Exercise also removes unhealthy components of artery clogging fats from the blood circulation and keeps blood sugar under control.

2) Please stop smoking. I know you feel great when you light up and it’s convivial and all of that but think of me for a moment. All that inhalation, those hundreds of chemicals in cigarettes, the rush of nicotine, all this makes me ill. Even my colleagues, the lungs, are forever complaining but who listens to them?

3) Eat good food, not junk. Fruit, vegetables, whole grains, lean protein, good fats, these are great things that make feel strong and smart. Junk food, saturated fats, excessive salt and sugar are like unwelcome guests. I dread their arrival because they have a very negative effect on me. Also, could you please eat in moderate quantities? When you eat a large meal, I feel heavy and burdened. I have to work twice as hard to do my job. Yeah, I know I said my muscles are indefatigable but cut me some slack, okay?

4) Sleep properly. I appreciate that you work hard and play hard but must you keep awake till late, watching TV or surfing the net and not taking a break as you should? Of course I will beat as usual to keep up with your tired body and mind but getting just 5 or 6 hours of sleep is not something that makes me feel good. How would you feel if your weekend was reduced to one day?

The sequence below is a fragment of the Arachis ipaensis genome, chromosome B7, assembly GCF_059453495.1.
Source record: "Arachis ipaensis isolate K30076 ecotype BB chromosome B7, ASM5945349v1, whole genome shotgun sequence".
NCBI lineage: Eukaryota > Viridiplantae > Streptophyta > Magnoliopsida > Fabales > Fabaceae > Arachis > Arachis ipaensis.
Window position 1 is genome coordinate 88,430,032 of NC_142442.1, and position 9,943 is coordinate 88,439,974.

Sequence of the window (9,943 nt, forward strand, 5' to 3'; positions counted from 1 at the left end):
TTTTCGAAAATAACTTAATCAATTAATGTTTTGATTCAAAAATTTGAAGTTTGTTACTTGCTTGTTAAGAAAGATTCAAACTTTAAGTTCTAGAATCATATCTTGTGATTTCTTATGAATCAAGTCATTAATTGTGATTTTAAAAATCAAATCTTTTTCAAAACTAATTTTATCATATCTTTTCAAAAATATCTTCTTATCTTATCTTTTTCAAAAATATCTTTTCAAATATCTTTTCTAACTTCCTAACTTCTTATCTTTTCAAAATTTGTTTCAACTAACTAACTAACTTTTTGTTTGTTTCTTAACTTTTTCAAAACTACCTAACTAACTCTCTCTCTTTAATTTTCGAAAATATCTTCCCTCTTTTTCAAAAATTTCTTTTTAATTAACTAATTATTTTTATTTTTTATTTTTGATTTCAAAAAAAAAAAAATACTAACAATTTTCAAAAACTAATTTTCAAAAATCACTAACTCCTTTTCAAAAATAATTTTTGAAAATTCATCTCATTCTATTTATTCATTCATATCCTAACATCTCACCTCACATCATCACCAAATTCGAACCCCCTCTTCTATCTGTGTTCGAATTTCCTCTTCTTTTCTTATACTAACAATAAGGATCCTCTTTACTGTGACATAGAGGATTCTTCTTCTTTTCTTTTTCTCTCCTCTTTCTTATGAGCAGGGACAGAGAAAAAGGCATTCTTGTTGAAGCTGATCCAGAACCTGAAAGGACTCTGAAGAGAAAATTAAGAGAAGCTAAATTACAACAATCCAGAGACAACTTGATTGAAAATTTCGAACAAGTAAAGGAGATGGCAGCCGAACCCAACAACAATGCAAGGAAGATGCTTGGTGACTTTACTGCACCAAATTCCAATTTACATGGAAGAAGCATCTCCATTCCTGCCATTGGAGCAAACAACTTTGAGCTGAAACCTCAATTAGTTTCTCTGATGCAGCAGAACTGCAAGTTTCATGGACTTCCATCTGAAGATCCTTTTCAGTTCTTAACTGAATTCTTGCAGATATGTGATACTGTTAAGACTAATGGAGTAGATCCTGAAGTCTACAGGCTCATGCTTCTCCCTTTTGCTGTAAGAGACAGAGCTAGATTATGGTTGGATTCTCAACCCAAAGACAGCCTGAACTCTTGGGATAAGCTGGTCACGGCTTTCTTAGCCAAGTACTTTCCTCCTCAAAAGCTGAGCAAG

5) Control your stress and emotions. Hey, I can bear an occasional dust-up or a water works session but too much of stress and emotional yo-yoing can really trip up my routine. Yes, I get it that life is all about laughter and tears but someone told me that life is also all about balance

6) Have fun, laugh a lot. I love it when you laugh. It makes me smile. That rumbling, streaking drum roll of laughter that starts below me and roars past me… oh, the exhilaration! I feel terrific. When you get happy, I get happy. It takes a load off me.

7) Have regular check-ups. You must have a check-up even if you are feeling fine and have no history of illness in your family. From your 20s, you ought to have a complete medical checkup every 5 years till the age of 40, and then every 2-3 years. The check-up involves a complete physical examination, lipid studies, tests for diabetes, blood pressure recordings. The doctor may prescribe additional tests specific to melike an ECG, treadmill, echocardiogram, angiogram depending on how he feels he needs to evaluate my performance.

8) The check-ups should be annual or more frequent if you are found to be diabetic, hypertensive, have high cholesterol, have a family history of diseases or history of a sudden unexplained death in the family.

My nemesis (how I wish it never comes to this)